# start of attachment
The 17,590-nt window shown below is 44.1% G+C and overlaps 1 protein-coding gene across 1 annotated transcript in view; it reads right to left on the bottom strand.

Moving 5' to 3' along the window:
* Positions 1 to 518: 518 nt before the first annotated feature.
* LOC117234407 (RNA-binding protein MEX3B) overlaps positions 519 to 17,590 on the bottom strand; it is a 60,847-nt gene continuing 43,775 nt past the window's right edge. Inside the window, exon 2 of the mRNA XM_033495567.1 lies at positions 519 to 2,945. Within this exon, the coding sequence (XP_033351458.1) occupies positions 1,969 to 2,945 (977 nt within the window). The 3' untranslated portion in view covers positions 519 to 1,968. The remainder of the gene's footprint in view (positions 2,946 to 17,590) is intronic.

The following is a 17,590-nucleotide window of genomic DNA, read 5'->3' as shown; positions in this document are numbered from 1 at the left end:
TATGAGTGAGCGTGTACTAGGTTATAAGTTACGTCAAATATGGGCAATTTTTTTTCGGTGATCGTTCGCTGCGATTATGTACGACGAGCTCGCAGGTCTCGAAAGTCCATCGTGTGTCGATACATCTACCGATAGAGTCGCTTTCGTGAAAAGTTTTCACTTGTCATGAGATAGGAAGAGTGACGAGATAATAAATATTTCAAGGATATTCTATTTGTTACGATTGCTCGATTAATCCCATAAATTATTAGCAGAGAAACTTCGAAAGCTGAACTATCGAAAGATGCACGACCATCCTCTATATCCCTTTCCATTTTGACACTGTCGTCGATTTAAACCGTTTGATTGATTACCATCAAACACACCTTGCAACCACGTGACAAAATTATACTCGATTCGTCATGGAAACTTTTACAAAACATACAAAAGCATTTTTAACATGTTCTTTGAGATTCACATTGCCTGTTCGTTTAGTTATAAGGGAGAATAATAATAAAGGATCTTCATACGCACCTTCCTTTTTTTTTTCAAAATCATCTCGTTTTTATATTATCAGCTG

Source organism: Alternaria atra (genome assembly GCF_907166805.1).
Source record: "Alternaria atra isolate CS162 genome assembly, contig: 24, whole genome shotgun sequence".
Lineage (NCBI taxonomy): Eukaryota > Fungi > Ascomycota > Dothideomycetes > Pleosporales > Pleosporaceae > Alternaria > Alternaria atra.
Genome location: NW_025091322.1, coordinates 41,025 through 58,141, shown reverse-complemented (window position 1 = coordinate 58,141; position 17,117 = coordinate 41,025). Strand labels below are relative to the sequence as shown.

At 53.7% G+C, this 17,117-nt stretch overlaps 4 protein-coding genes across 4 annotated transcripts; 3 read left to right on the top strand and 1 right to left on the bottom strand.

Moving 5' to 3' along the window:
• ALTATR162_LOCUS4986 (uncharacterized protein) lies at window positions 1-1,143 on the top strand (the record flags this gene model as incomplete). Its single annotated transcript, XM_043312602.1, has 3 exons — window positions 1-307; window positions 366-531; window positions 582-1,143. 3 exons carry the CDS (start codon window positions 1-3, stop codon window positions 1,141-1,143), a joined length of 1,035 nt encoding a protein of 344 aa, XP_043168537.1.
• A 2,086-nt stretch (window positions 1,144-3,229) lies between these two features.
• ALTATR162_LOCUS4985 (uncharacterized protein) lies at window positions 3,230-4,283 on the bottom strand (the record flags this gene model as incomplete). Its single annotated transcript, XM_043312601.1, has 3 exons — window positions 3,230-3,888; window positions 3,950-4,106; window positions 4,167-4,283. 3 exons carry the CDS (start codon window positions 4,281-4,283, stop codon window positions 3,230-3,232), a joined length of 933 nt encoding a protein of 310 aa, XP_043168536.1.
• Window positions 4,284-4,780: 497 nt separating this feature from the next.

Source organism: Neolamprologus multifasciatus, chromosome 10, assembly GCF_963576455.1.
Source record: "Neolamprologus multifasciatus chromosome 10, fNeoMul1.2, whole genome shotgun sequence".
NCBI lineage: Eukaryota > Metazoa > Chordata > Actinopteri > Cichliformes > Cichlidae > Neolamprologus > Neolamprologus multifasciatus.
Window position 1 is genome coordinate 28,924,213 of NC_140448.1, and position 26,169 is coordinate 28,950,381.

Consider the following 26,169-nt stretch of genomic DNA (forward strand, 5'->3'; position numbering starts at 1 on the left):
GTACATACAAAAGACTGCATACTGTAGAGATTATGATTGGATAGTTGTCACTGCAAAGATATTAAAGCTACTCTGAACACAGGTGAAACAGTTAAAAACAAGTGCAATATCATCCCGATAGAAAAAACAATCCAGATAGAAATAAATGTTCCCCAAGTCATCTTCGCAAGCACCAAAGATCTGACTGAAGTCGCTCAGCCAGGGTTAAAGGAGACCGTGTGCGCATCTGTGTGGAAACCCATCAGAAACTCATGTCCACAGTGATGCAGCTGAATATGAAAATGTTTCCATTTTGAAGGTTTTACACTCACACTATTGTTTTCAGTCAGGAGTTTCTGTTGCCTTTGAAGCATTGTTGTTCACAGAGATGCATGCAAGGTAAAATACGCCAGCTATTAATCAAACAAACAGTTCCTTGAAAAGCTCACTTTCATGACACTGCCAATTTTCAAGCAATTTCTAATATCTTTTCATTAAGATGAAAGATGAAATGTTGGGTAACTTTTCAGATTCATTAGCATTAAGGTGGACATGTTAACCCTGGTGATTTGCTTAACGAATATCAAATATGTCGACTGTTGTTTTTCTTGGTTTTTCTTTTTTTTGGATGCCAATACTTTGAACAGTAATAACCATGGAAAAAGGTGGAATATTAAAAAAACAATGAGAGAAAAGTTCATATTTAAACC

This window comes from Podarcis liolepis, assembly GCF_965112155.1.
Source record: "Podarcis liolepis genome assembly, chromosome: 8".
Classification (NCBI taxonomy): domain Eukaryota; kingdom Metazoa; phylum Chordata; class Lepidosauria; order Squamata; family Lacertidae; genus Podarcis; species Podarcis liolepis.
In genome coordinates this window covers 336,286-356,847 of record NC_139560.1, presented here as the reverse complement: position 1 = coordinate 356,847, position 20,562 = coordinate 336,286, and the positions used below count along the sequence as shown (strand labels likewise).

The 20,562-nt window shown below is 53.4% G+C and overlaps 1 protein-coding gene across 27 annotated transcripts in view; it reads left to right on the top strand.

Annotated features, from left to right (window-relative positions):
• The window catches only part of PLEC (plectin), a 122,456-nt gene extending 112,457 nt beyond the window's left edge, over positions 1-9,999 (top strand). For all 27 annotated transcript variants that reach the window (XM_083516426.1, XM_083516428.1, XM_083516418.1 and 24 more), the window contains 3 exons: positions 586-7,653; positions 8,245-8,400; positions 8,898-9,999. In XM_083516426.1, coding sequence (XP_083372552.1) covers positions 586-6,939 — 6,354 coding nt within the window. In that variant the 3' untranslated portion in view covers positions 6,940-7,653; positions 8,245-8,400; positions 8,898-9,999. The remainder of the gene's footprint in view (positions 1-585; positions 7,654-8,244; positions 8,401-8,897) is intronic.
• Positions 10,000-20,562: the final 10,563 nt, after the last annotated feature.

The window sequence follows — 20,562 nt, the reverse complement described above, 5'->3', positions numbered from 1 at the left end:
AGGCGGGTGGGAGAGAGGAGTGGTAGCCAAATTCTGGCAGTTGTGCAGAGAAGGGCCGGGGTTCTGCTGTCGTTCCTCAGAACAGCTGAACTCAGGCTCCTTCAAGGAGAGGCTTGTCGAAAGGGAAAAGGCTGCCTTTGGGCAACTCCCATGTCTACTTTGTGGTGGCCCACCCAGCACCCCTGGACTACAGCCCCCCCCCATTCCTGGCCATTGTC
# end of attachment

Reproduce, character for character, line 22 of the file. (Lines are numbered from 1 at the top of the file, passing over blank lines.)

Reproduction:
GTACATACAAAAGACTGCATACTGTAGAGATTATGATTGGATAGTTGTCACTGCAAAGATATTAAAGCTACTCTGAACACAGGTGAAACAGTTAAAAACAAGTGCAATATCATCCCGATAGAAAAAACAATCCAGATAGAAATAAATGTTCCCCAAGTCATCTTCGCAAGCACCAAAGATCTGACTGAAGTCGCTCAGCCAGGGTTAAAGGAGACCGTGTGCGCATCTGTGTGGAAACCCATCAGAAACTCATGTCCACAGTGATGCAGCTGAATATGAAAATGTTTCCATTTTGAAGGTTTTACACTCACACTATTGTTTTCAGTCAGGAGTTTCTGTTGCCTTTGAAGCATTGTTGTTCACAGAGATGCATGCAAGGTAAAATACGCCAGCTATTAATCAAACAAACAGTTCCTTGAAAAGCTCACTTTCATGACACTGCCAATTTTCAAGCAATTTCTAATATCTTTTCATTAAGATGAAAGATGAAATGTTGGGTAACTTTTCAGATTCATTAGCATTAAGGTGGACATGTTAACCCTGGTGATTTGCTTAACGAATATCAAATATGTCGACTGTTGTTTTTCTTGGTTTTTCTTTTTTTTGGATGCCAATACTTTGAACAGTAATAACCATGGAAAAAGGTGGAATATTAAAAAAACAATGAGAGAAAAGTTCATATTTAAACC